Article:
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In researching last week’s profile on Fredi Washington, I stumbled repeatedly on Johnny Hudgins. I had first heard of him after reading the biography of Josephine Baker, who extolled him as a friend, entertainer and bon vivant. I have succumbed to another coincidence, and here’s a deeper inquiry into the life and legacy of Johnny Hudgins.

Born May 5, 1896, in Baltimore, Md., Hudgins began performing in local nightclubs and on local stages, where he sang and danced. He was obviously good enough to be offered a spot on the burlesque circuit, and often appeared in blackface, a burnt cork tradition that was not just used by white performers. In this practice, he might have been influenced by Bert Williams, who he often saw onstage.

Hudgins’ versatility and crowd-pleasing routine were highlighted in Noble Sissle’s and Eubie Blake’s “Chocolate Dandies” in the 1920s, at a time when the Harlem Renaissance was at its apex. At the curtain call of one performance of “Chocolate Dandies” in 1924, Hudgins, in black face, can be seen cuddling Josephine Baker. “To be funny then,” Hudgins said, “colored comedians had to cork up.”

From these opportunities, he earned the praise and interest of producer Lew Leslie and became a member of various versions of his “Blackbirds.”

He became known as the “Wah Wah Man,” a nickname given to him after his unique dance routine and lip sync done while accompanied by a muted trumpet. This signature performance often required some of the top trumpet players of the era, including Doc Cheatham, Johnny Dunn, Joe Smith, Louis Metcalf and the imitable Rex Stewart, who was often featured in Duke Ellington’s orchestra.

There is an appealing photo of Hudgins, his mouth wide-open in a wah wah expression, and next to him is Florence Mills, with a chorus line in back of them.

When Hudgins wasn’t on the stages at the Apollo, the Lafayette and other Harlem clubs, as well as the Regal and on the burlesque circuit on America, he was on tour in Europe, particularly in London and in Paris, where he was hailed as the “colored Charlie Chaplin.” Like Chaplin, Hudgins was a master at pantomime and rarely, if ever, spoke from the stage.

For several seasons he starred in the famous La Revue Negre, where he shared the stage with Josephine Baker. It should be noted that Hudgins and Baker had been friends since the early 1920s, when they were both part of the TOBA circuit (Tough on Black Actors or other parts of their anatomy). Another traveling companion was Mildred Martien, who was married to Hudgins.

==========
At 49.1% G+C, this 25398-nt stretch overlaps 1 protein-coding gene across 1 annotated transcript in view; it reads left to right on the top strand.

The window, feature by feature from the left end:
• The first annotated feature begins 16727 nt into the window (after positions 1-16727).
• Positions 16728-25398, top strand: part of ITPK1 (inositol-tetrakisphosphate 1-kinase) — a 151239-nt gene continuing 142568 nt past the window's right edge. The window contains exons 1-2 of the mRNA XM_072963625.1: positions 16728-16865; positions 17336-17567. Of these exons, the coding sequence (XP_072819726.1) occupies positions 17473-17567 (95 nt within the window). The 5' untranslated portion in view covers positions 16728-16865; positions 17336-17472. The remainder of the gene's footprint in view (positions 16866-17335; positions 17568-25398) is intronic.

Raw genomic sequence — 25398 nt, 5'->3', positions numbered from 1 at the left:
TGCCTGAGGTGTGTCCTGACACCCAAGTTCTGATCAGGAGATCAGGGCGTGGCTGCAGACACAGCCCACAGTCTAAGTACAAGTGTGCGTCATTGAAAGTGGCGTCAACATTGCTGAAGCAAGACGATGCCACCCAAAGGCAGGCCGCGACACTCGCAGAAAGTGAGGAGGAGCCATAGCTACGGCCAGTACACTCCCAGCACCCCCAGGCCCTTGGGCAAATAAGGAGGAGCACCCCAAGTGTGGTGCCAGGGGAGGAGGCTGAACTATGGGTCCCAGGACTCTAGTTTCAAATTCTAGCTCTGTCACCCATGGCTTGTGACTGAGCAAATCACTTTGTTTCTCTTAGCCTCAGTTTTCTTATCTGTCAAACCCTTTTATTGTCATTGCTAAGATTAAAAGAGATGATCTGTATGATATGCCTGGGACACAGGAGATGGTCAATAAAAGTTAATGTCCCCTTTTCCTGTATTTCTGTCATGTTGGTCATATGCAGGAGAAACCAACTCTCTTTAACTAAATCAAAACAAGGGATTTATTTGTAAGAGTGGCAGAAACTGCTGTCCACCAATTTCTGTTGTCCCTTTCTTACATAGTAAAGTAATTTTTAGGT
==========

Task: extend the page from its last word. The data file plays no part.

In September 1927, Hudgins shared the billing with Baker and Fredi Washington during a benefit for the American Legion in Paris at the Gaumont Palace Theatre. For Hudgins and Baker, it was a reunion because they had their differences, especially Hudgins, who insisted that Baker was upstaging him and stealing his act. But they were apparently on good terms again and Hudgins, according to his wife, said that Baker was “good for the race.”

Oddly, there is no further mention of Hudgins or his wife beyond 1927 and the death of Washington in the biography of Baker by one of her adopted children, Jean-Claude Baker, and Chris Chase. And it seems strange that Martien disappears from the book because she was such an intimate friend.

With burlesque in decline as the next evolution of entertainment emerged on Broadway and film, particularly the advent of talkies, Hudgins took his act to South America, where his routines continued to find an audience.

If the lights were dimming on burlesque and vaudeville, you would think that Hudgins, given his Parisian experience and popularity, would have found some traction in Harlem. For at least a decade or so, things Paris had a buzz with the cafes, revues and clubs, recreating a flavor from the 1920s. But with an increasingly enlightened populace and a more politicized community in Harlem, blackface comedians were no longer appreciated. Either Hudgins had to revamp his act or find places where it still had some appeal, and that seemed to have motivated him to venture to South America.

Whatever the case, Hudgins and his style were no longer in vogue, and the passing of an era put him in dire straits. Very little is heard of him into the 1940s or 1950s, and certainly as the Civil Rights Movement and Black Power took over African-American activism, anything that smacked of subservience was out of touch.

But in the evolution of Black entertainment, Hudgins and his ilk had a moment of acclaim and celebration, and he, along with Baker, Mills and others, made the most of it.

Hudgins, the “Wah Wah Man,” died on his birthday, May 5, 1990.